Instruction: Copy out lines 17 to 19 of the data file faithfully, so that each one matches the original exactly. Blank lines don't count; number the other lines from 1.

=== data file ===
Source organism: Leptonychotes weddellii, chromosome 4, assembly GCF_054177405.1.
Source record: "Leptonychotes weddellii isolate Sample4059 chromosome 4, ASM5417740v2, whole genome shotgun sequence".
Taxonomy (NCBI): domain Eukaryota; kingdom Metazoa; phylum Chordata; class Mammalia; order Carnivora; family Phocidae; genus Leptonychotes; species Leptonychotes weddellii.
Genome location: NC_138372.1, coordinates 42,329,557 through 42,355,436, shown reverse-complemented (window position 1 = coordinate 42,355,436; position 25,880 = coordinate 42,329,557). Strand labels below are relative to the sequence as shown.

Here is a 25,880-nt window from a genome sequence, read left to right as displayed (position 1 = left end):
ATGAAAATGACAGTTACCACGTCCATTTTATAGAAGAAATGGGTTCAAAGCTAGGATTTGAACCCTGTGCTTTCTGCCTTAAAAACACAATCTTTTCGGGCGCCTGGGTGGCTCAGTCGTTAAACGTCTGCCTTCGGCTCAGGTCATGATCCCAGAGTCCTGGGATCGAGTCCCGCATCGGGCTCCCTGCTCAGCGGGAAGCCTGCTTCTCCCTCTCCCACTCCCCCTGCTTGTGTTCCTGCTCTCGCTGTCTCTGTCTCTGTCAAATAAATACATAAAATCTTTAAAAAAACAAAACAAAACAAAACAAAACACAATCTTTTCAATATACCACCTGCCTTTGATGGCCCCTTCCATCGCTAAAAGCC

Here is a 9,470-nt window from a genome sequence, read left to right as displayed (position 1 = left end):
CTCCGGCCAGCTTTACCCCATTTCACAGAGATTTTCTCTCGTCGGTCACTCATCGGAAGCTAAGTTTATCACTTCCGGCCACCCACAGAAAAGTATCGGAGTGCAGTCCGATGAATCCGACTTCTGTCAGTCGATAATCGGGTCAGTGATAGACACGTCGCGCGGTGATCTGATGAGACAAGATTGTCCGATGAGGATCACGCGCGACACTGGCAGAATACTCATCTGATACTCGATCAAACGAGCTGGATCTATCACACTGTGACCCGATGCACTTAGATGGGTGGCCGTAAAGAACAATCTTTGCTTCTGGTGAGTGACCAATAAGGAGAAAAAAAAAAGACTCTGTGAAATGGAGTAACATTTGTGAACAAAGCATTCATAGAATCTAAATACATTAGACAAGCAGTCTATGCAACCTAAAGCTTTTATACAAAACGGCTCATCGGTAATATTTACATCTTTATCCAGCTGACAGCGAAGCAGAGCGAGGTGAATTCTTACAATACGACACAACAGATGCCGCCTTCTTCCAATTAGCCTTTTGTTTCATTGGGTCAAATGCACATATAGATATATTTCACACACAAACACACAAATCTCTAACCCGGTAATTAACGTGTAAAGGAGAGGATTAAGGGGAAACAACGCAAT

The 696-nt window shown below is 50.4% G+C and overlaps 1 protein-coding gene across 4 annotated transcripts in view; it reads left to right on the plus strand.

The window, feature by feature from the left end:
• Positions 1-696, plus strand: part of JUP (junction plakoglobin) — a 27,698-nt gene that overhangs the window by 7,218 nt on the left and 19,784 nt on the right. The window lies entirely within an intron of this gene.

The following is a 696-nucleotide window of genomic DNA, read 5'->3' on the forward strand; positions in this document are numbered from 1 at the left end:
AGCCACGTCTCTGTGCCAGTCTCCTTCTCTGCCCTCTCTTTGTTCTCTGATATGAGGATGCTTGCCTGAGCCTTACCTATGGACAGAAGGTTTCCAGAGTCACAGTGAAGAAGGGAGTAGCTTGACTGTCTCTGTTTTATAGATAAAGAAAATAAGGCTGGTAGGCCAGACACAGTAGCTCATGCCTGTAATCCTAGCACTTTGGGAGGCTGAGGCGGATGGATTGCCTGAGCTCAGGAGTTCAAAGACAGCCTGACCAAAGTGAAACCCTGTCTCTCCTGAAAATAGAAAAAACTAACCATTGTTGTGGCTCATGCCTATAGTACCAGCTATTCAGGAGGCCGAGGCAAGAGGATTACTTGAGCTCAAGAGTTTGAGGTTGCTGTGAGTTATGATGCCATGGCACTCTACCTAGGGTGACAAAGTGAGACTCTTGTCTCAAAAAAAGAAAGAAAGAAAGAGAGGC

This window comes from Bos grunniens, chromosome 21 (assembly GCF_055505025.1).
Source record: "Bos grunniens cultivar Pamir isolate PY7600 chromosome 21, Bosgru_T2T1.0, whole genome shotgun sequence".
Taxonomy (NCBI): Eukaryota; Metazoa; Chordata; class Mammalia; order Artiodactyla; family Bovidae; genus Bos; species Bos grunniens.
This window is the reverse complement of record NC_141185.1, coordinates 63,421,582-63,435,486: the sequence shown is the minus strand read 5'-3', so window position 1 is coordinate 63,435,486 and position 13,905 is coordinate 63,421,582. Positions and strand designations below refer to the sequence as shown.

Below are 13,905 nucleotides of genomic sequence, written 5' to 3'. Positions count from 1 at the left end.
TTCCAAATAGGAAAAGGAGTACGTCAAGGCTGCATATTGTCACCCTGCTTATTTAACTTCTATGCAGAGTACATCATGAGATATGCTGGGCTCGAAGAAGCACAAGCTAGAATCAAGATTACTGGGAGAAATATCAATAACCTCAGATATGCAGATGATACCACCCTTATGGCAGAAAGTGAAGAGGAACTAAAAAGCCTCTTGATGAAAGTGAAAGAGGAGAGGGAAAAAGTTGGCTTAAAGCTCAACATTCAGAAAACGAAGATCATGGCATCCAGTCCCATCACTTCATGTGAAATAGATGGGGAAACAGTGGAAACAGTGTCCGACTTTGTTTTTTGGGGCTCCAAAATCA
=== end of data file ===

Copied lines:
This window is the reverse complement of record NC_141185.1, coordinates 63,421,582-63,435,486: the sequence shown is the minus strand read 5'-3', so window position 1 is coordinate 63,435,486 and position 13,905 is coordinate 63,421,582. Positions and strand designations below refer to the sequence as shown.

Below are 13,905 nucleotides of genomic sequence, written 5' to 3'. Positions count from 1 at the left end.
TTCCAAATAGGAAAAGGAGTACGTCAAGGCTGCATATTGTCACCCTGCTTATTTAACTTCTATGCAGAGTACATCATGAGATATGCTGGGCTCGAAGAAGCACAAGCTAGAATCAAGATTACTGGGAGAAATATCAATAACCTCAGATATGCAGATGATACCACCCTTATGGCAGAAAGTGAAGAGGAACTAAAAAGCCTCTTGATGAAAGTGAAAGAGGAGAGGGAAAAAGTTGGCTTAAAGCTCAACATTCAGAAAACGAAGATCATGGCATCCAGTCCCATCACTTCATGTGAAATAGATGGGGAAACAGTGGAAACAGTGTCCGACTTTGTTTTTTGGGGCTCCAAAATCA